<meta http-equiv="refresh" content="1; url=/nojavascript/"> The z-Score and the Central Limit Theorem | CK-12 Foundation
Dismiss
Skip Navigation
You are reading an older version of this FlexBook® textbook: CK-12 Probability and Statistics - Advanced (Second Edition) Go to the latest version.

Learning Objectives

  • Understand the Central Limit Theorem and calculate a sampling distribution using the mean and standard deviation of a normally distributed random variable.
  • Understand the relationship between the Central Limit Theorem and the normal approximation of a sampling distribution.

Introduction

In the previous lesson, you learned that sampling is an important tool for determining the characteristics of a population. Although the parameters of the population (mean, standard deviation, etc.) were unknown, random sampling was used to yield reliable estimates of these values. The estimates were plotted on graphs to provide a visual representation of the distribution of the sample means for various sample sizes. It is now time to define some properties of a sampling distribution of sample means and to examine what we can conclude about the entire population based on these properties.

Central Limit Theorem

The Central Limit Theorem is a very important theorem in statistics. It basically confirms what might be an intuitive truth to you: that as you increase the sample size for a random variable, the distribution of the sample means better approximates a normal distribution.

Before going any further, you should become familiar with (or reacquaint yourself with) the symbols that are commonly used when dealing with properties of the sampling distribution of sample means. These symbols are shown in the table below:

Population Parameter Sample Statistic Sampling Distribution
Mean \mu \bar{x} \mu_{\bar{x}}
Standard Deviation \sigma s S_{\bar{x}} or \sigma_{\bar{x}}
Size N n

As the sample size, n, increases, the resulting sampling distribution would approach a normal distribution with the same mean as the population and with \sigma_{\bar{x}} = \frac{\sigma}{\sqrt{n}}. The notation \sigma_{\bar{x}} reminds you that this is the standard deviation of the distribution of sample means and not the standard deviation of a single observation.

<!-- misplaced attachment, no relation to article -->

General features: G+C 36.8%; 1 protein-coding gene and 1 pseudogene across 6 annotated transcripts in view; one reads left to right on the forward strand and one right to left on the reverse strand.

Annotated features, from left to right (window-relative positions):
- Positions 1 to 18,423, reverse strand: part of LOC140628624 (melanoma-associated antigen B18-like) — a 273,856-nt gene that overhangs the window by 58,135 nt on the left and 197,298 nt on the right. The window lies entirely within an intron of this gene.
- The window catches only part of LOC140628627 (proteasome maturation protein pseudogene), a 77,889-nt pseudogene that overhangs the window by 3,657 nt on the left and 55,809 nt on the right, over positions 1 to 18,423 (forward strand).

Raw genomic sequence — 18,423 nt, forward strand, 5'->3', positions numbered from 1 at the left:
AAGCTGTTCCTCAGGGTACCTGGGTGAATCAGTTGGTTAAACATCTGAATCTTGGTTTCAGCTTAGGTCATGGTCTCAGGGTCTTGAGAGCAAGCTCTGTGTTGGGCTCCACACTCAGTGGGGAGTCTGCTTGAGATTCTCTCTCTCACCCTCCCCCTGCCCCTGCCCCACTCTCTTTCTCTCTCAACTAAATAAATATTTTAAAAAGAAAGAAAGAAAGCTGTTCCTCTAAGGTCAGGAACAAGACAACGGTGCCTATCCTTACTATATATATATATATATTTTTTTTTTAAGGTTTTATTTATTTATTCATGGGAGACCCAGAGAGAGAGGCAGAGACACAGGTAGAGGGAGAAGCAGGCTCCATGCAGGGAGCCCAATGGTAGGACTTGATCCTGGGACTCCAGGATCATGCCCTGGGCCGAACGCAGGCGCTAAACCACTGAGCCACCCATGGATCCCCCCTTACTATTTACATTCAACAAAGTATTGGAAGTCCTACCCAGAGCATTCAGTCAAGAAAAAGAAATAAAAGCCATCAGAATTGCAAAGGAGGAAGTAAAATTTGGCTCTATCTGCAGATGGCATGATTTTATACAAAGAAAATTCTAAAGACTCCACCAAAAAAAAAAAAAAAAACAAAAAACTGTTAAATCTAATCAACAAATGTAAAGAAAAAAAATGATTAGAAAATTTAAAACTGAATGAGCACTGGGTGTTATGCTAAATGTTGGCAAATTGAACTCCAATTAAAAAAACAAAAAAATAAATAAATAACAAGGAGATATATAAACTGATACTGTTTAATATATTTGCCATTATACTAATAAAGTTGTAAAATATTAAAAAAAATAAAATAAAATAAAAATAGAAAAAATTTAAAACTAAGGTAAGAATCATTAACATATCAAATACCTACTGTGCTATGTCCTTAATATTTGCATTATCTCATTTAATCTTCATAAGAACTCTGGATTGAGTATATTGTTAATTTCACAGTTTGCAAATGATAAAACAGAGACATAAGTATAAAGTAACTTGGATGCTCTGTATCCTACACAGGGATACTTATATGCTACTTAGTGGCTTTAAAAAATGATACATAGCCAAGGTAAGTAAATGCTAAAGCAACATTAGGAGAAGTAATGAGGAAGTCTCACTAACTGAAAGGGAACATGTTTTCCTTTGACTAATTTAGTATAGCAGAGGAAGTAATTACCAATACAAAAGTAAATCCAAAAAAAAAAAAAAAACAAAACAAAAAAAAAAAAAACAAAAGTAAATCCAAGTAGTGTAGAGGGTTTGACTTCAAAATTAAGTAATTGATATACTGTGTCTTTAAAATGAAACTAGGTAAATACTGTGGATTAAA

The Central Limit Theorem states the following:

If samples of size n are drawn at random from any population with a finite mean and standard deviation, then the sampling distribution of the sample means, \bar{x}, approximates a normal distribution as n increases.

The mean of this sampling distribution approximates the population mean, and the standard deviation of this sampling distribution approximates the standard deviation of the population divided by the square root of the sample size: \mu_{\bar{x}}=\mu and \sigma_{\bar{x}} = \frac{\sigma}{\sqrt{n}}.

These properties of the sampling distribution of sample means can be applied to determining probabilities. If the sample size is sufficiently large (>30), the sampling distribution of sample means can be assumed to be approximately normal, even if the population is not normally distributed.

Example: Suppose you wanted to answer the question, “What is the probability that a random sample of 20 families in Canada will have an average of 1.5 pets or fewer?” where the mean of the population is 0.8 and the standard deviation of the population is 1.2.

For the sampling distribution, \mu_{\bar{x}}=\mu=0.8 and \sigma_{\bar{x}} = \frac{\sigma}{\sqrt{n}} = \frac{1.2}{\sqrt{20}} = 0.268.

Using technology, a sketch of this problem is as follows:

The shaded area shows the probability that the sample mean is less than 1.5.

The z-score for the value 1.5 is z = \frac{\bar{x}-\mu_{\bar{x}}}{\sigma_{\bar{x}}} = \frac{1.5-0.8}{0.27} \approx 2.6.

As shown above, the area under the standard normal curve to the left of 1.5 (a z-score of 2.6) is approximately 0.9937. This value can also be determined by using a graphing calculator as follows:

Therefore, the probability that the sample mean will be below 1.5 is 0.9937. In other words, with a random sample of 20 families, it is almost definite that the average number of pets per family will be less than 1.5.

The properties associated with the Central Limit Theorem are displayed in the diagram below:

The vertical axis now reads probability density, rather than frequency, since frequency can only be used when you are dealing with a finite number of sample means. Sampling distributions, on the other hand, are theoretical depictions of an infinite number of sample means, and probability density is the relative density of the selections from within this set.